FMCSA data shows new carriers crash more often

On Behalf of | Nov 30, 2023 | Car Accidents |

Trucking companies in Michigan and around the country must obtain operating authority from the Federal Motor Carrier Safety Administration before they can engage in interstate commerce. In 2019, the FMCSA processed about 8,500 applications for it each month. In 2021, the number of applications surged to approximately 17,000 per month. In April 2023, an FMCSA statistician linked the rise in applications for operating authority with a corresponding rise in truck accidents.

New carriers

The statistician made connection during the FMCSA’s Analysis, Research, and Technology Forum, and he based his observations on preliminary data gathered by the federal road safety agency between 2018 and 2021. The data reveals that new carriers only maintain excellent safety records for about a year. In 2018, trucking companies that had recently been granted operating authority were involved in about 1.3% of all bus and semi-tractor trailer accidents. By 2021, that figure had risen to 3.5% of motor vehicle crashes involving large trucks and buses.

Electronic commercial vehicle inspection

Those who attended the FMCSA forum also learned about a new commercial vehicle inspection that will be conducted remotely while semi-tractor trailers are in motion. The FMCSA believes that the new approach could lead to a tenfold increase in commercial vehicle inspections. Commercial vehicle safety systems will be evaluated during Level VIII inspections, and hours of service and commercial driver’s license information will be checked against FMCSA and state databases in real time.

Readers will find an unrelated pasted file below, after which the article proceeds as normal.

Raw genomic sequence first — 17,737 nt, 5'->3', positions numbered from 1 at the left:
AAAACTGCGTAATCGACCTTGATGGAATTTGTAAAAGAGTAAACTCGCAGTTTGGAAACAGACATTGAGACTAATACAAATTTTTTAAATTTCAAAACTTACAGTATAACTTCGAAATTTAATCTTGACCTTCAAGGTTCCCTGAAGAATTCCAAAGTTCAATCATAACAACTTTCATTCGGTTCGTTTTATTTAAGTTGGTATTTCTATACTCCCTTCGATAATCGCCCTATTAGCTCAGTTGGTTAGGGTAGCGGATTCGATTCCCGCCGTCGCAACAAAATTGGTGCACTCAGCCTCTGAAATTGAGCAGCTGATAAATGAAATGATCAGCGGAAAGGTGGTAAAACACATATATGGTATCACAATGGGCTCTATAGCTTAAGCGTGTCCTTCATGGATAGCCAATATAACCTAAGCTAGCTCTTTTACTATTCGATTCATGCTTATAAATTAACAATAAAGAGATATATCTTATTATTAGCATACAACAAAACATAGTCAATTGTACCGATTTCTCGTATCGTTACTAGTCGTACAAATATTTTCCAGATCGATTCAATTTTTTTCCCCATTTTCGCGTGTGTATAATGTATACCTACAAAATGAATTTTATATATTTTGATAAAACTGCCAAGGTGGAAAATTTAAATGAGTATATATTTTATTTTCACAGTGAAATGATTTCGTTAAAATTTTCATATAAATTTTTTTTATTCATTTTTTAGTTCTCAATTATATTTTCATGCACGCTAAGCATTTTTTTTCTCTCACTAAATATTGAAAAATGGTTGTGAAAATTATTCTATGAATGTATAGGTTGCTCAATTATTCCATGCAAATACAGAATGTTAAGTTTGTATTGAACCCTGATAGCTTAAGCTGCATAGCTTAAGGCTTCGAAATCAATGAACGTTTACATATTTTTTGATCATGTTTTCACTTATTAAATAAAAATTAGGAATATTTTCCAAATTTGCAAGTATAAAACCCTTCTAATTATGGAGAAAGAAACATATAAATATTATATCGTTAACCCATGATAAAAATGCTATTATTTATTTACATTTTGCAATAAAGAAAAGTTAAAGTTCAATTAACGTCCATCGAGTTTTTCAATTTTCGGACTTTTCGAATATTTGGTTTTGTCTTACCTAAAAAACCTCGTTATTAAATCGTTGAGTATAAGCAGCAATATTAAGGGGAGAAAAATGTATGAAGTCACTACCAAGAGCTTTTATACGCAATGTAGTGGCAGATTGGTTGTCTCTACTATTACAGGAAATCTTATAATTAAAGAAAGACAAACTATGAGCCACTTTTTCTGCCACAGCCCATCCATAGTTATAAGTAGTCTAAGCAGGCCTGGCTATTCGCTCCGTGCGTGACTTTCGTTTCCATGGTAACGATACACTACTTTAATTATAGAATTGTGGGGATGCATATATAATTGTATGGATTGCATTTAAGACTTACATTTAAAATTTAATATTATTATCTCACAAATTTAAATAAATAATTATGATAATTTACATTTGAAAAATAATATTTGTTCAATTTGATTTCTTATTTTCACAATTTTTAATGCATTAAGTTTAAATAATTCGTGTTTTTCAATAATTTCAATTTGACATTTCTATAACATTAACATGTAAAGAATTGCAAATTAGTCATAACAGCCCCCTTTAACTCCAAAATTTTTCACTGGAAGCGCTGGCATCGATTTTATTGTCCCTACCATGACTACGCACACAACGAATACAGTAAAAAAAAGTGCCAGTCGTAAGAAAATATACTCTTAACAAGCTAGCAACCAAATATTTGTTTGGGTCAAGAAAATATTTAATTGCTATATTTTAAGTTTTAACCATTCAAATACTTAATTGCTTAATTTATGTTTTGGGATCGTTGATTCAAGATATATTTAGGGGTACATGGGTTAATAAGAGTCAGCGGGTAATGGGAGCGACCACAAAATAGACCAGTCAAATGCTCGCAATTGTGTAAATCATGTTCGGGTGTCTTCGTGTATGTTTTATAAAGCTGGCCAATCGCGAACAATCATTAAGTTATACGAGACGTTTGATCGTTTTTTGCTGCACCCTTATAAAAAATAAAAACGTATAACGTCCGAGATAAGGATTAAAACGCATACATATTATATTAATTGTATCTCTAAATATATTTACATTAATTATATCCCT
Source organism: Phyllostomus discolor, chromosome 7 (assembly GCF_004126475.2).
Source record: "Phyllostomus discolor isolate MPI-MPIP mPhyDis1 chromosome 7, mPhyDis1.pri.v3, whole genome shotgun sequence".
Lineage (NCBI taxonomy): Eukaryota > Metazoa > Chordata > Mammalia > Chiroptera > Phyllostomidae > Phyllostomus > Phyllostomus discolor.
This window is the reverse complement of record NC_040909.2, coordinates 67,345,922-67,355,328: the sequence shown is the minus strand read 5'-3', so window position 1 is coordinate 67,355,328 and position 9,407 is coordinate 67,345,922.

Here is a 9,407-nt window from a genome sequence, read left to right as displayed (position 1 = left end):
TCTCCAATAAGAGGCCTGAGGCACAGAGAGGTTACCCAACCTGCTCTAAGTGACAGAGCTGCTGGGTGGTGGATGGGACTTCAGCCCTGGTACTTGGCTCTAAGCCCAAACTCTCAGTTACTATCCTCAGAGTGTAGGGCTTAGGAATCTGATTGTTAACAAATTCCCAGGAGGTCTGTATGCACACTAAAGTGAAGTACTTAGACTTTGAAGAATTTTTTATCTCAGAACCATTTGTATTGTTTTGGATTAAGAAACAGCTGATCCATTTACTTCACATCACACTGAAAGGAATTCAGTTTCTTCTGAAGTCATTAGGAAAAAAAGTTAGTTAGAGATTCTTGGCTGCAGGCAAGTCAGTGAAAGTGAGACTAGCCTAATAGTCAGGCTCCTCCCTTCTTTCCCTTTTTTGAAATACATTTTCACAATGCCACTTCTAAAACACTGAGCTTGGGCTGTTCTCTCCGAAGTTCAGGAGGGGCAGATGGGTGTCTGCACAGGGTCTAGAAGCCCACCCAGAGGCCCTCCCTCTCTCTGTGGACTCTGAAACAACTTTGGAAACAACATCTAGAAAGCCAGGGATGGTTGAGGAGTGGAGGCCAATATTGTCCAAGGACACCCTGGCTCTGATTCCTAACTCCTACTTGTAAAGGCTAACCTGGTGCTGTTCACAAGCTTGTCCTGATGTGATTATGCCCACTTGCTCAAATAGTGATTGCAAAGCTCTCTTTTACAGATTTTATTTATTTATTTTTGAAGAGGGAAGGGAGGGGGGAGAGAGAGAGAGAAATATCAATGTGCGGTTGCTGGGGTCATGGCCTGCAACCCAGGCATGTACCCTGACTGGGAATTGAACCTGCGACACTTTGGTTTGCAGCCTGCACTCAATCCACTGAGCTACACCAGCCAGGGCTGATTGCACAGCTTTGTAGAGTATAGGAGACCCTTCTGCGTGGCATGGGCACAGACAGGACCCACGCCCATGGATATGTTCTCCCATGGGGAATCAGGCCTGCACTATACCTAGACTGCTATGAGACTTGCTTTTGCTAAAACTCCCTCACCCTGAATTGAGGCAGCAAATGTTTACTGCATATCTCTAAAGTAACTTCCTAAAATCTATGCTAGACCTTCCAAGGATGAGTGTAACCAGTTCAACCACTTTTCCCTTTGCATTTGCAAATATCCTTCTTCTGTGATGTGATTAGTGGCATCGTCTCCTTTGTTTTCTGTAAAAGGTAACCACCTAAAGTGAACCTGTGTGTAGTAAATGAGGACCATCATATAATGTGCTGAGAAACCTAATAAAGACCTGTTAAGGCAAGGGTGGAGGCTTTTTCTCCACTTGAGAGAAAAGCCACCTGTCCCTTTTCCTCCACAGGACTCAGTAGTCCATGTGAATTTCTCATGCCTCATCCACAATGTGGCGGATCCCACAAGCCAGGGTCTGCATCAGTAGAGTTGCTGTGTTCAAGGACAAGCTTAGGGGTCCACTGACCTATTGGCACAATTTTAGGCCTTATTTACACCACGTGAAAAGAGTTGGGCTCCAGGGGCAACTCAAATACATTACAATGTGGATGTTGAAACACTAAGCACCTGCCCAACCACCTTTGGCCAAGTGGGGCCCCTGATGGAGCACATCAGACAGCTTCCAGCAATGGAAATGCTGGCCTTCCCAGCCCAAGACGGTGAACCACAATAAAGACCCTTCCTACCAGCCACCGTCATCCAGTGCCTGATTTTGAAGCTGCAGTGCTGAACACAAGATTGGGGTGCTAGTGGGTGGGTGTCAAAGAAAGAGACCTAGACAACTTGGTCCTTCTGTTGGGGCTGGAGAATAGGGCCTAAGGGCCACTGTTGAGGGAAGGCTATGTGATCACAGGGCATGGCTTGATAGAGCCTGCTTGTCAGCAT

Bad habits

When a vehicle operator is involved in an increasing number of accidents, it often means corners are being cut and safety guidelines are being disregarded. When tens of thousands of vehicle operators crash more often, it could indicate that safety regulations are not being enforced strictly enough. The FMCSA data linking new carriers to a rise in truck accidents suggests that stricter oversight may be needed.

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